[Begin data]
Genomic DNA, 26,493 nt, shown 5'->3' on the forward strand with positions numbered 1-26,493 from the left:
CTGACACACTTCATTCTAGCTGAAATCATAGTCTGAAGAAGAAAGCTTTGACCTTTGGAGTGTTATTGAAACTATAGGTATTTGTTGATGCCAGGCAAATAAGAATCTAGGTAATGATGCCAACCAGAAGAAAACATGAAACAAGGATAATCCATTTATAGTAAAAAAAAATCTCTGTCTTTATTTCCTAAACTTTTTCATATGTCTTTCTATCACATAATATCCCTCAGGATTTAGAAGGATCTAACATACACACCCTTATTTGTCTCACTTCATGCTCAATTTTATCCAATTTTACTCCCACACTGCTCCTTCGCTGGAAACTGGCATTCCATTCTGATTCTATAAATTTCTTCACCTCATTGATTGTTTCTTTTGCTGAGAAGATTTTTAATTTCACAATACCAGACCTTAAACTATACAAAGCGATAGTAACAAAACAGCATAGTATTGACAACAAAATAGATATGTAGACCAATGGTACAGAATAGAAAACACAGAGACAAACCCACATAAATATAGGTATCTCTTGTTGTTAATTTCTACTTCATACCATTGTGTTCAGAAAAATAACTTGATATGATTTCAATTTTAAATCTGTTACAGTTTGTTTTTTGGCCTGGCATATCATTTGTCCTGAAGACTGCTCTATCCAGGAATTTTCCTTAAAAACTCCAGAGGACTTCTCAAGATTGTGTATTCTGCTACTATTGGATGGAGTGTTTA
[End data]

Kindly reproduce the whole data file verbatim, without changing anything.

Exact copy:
Genomic DNA, 26,493 nt, shown 5'->3' on the forward strand with positions numbered 1-26,493 from the left:
CTGACACACTTCATTCTAGCTGAAATCATAGTCTGAAGAAGAAAGCTTTGACCTTTGGAGTGTTATTGAAACTATAGGTATTTGTTGATGCCAGGCAAATAAGAATCTAGGTAATGATGCCAACCAGAAGAAAACATGAAACAAGGATAATCCATTTATAGTAAAAAAAAATCTCTGTCTTTATTTCCTAAACTTTTTCATATGTCTTTCTATCACATAATATCCCTCAGGATTTAGAAGGATCTAACATACACACCCTTATTTGTCTCACTTCATGCTCAATTTTATCCAATTTTACTCCCACACTGCTCCTTCGCTGGAAACTGGCATTCCATTCTGATTCTATAAATTTCTTCACCTCATTGATTGTTTCTTTTGCTGAGAAGATTTTTAATTTCACAATACCAGACCTTAAACTATACAAAGCGATAGTAACAAAACAGCATAGTATTGACAACAAAATAGATATGTAGACCAATGGTACAGAATAGAAAACACAGAGACAAACCCACATAAATATAGGTATCTCTTGTTGTTAATTTCTACTTCATACCATTGTGTTCAGAAAAATAACTTGATATGATTTCAATTTTAAATCTGTTACAGTTTGTTTTTTGGCCTGGCATATCATTTGTCCTGAAGACTGCTCTATCCAGGAATTTTCCTTAAAAACTCCAGAGGACTTCTCAAGATTGTGTATTCTGCTACTATTGGATGGAGTGTTTA